In the Shadow of Blackbirds
by Cat Winters
Summary: In 1918, the world seems on the verge of apocalypse. Americans roam the streets in gauze masks to ward off the deadly Spanish influenza, and the government ships young men to the front lines of a brutal war, creating an atmosphere of fear and confusion. Sixteen-year-old Mary Shelley Black watches as desperate mourners flock to séances and spirit photographers for comfort, but she herself has never believed in ghosts. During her bleakest moment, however, she’s forced to rethink her entire way of looking at life and death, for her first love—a boy who died in battle—returns in spirit form. But what does he want from her?
Featuring haunting archival early-twentieth-century photographs, this is a tense, romantic story set in a past that is eerily like our own time.
Genre: YA Paranormal Historical Mystery
Where to Buy: Amazon . Barnes and Noble
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Source: I purchased a Kindle copy.
I loved In the Shadow of Blackbirds. The setting was an interesting one: 1918 America during War and the Spanish Flu. Death was hanging on everyone’s doorstep in just about every way. The photographs that accompany the novel were perfect and the setting really wrapped itself around me like a haunting and heavy cloak. But what I loved most is how the paranormal plot fit so nicely in the setting. I was afraid that with such a rich setting, the plot would be lost and fizz out, but I was definitely wrong.
Mary Shelley Black was a wonderful character I really respected. She wasn’t like your average 16 year old girl. She tinkered with small parts, had a healthy scientific curiosity, and wasn’t afraid to be herself. She respected her father, even as he was arrested for his anti war political views during a time where it wasn’t okay to anything but unquestioningly patriotic. She was skeptical of the supernatural, too, which I liked. Stephen, her first love, went off to war right before she moved in nearby with her Aunt. His brother, Julian, was dabbling in spiritual photography, hoping to capture glimpses of the dead, especially dead war heroes.
The paranormal plot took off the moment Mary Shelley Black agreed to do a photo and Stephen’s image appeared in the photograph. Suddenly, he was everywhere and it was up to Mary Shelley Black to unravel the mystery and figure out what was real, fake, and what really happened. All while trying to avoid the flu and try not to dwell on the death all around her. I loved every aspect of the story. The mystery was difficult to unravel, the paranormal aspects were creepy without being obvious or cliché, the writing was elegant, the love story was sweet and really affected me, and the characters were well developed.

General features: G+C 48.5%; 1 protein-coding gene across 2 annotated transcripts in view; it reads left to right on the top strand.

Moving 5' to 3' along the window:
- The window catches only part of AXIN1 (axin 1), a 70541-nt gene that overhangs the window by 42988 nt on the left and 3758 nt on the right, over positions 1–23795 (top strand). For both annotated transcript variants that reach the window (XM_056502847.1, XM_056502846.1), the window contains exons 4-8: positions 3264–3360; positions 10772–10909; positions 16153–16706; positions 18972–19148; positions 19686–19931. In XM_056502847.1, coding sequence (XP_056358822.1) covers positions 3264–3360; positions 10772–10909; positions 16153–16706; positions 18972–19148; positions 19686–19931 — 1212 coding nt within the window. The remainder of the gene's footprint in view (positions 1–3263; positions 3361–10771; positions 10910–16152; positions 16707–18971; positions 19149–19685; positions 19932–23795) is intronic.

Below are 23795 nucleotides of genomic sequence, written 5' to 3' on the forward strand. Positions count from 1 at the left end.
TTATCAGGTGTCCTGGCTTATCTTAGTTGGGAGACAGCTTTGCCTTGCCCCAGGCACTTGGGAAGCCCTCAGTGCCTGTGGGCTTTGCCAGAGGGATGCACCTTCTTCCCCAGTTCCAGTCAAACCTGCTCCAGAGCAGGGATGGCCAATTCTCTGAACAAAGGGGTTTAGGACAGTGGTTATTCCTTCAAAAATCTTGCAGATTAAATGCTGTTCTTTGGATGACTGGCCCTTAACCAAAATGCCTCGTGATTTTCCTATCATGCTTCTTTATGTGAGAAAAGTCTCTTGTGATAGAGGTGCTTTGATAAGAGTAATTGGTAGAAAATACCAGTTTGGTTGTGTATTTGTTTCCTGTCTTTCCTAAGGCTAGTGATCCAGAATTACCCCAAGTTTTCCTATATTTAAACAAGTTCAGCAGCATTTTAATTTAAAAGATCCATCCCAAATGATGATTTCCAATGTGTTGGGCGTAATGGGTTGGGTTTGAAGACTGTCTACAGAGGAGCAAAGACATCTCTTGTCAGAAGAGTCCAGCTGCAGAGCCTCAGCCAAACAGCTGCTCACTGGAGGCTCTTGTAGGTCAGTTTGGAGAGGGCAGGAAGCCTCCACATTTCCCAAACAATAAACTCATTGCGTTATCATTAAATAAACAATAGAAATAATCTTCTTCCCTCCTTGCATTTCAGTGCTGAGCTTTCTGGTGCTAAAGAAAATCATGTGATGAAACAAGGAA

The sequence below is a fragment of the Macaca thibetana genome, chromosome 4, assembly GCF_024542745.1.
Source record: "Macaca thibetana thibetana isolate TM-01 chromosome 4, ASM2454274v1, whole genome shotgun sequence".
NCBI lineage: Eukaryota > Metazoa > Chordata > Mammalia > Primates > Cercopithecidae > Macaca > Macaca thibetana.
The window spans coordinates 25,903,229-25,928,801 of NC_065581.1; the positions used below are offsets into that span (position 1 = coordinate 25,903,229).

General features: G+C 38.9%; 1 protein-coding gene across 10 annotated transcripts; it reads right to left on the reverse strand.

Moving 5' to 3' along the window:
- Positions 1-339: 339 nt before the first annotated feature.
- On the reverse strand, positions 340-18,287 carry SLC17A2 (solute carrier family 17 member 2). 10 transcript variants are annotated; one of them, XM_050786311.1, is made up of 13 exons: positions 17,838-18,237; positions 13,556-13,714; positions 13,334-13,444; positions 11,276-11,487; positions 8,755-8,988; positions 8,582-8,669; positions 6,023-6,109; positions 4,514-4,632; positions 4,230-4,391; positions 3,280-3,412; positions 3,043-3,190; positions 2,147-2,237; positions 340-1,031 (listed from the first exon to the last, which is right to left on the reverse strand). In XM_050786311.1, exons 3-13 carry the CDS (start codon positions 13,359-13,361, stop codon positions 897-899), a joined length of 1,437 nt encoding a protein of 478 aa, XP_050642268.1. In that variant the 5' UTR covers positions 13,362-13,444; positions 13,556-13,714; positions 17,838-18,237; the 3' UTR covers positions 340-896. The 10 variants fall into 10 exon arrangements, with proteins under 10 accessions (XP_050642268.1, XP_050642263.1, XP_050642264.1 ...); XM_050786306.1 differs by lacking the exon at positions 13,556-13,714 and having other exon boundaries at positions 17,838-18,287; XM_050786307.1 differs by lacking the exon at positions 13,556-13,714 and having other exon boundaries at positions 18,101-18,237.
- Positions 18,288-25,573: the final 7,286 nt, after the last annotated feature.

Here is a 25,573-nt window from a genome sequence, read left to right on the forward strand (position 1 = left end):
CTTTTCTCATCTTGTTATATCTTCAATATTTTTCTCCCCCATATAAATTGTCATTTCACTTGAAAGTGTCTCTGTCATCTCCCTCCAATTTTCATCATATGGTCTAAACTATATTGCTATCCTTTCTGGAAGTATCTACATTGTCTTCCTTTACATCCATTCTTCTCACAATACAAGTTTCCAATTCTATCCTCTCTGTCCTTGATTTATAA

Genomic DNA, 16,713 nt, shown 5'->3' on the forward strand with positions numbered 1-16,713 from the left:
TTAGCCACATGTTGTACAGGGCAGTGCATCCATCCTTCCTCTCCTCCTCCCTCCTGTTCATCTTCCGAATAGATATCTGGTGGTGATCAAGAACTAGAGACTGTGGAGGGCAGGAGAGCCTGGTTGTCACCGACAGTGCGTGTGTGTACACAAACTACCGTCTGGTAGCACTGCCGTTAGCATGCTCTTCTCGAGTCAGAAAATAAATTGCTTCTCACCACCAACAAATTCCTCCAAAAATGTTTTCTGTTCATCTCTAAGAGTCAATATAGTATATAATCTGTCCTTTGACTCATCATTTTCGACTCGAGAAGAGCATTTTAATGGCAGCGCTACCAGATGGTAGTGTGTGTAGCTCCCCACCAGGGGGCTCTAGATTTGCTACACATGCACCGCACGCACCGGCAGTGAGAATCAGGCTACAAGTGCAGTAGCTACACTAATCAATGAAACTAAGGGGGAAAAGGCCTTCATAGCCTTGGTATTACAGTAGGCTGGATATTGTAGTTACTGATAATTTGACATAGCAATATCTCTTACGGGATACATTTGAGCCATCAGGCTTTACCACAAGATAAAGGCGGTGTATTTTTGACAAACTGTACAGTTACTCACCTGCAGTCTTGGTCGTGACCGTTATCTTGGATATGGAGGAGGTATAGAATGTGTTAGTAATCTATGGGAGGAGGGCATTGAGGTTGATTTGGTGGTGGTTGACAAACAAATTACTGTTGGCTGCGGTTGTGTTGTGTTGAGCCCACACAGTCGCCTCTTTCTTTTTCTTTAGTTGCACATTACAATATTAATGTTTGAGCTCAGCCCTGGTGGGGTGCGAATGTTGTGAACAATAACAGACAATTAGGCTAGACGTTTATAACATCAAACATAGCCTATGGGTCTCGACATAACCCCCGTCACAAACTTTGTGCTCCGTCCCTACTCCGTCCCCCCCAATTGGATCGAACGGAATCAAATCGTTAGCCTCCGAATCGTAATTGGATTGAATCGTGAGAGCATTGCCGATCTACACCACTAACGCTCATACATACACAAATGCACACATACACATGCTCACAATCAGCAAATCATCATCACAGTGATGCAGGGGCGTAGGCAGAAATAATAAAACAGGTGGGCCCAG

The writing was beautiful. I loved the style and tone. The love letters between Stephen and Mary Shelley Black were so emotional and the photographs added into the text were perfect for the setting. I loved Mary Shelley Black so much as a character. I admired her. She studied everything, completely determined to get to the bottom of everything. She never gave up and I admired her even more when she volunteered her time with healing soldiers at The Red Cross House to help her find out more about what war was like.
I highly recommend In the Shadow of Blackbirds. It is a perfect fall read because of the supernatural aspects, but the writing and story is so good, it’s really perfect any time of year. It was very well written and setting enveloped me, but I also think it could be too much for some. The time period is quite bleak and the plot doesn’t leave much room for happy moments. The beautiful moments are sometimes hard to read because of how tragic they are. It’s not a long book, though, so I think if it’s followed up by a light and entertaining book, it won’t be an issue for most people!
Autumn had always been my favorite season, with the smells of burning leaves and mulling spices and the arrival of bright orange pumpkins in my father’s grocery store.
Surely, though, I must have stolen into the future and landed in an H. G. Wells–style world—a horrific, fantastical society in which people’s faces contained only eyes, millions of healthy young adults and children dropped dead from the flu, boys got transported out of the country to be blown to bits, and the government arrested citizens for speaking the wrong words. Such a place couldn’t be real. And it couldn’t be the United States of America, “the land of the free and the home of the brave.” But it was. I was on a train in my own country, in a year the devil designed. 1918.
Why can’t a girl be smart without it being explained away as a rare supernatural phenomenon?”
Never let hatred, fear, and ignorance get the best of you. Keep bettering yourself so you can make the world around you better, for nothing can ever improve without the brightest, bravest, kindest, and most imaginative individuals rising above the chaos.
“He said the only real monsters in this world are human beings.”
Labels: Review, YA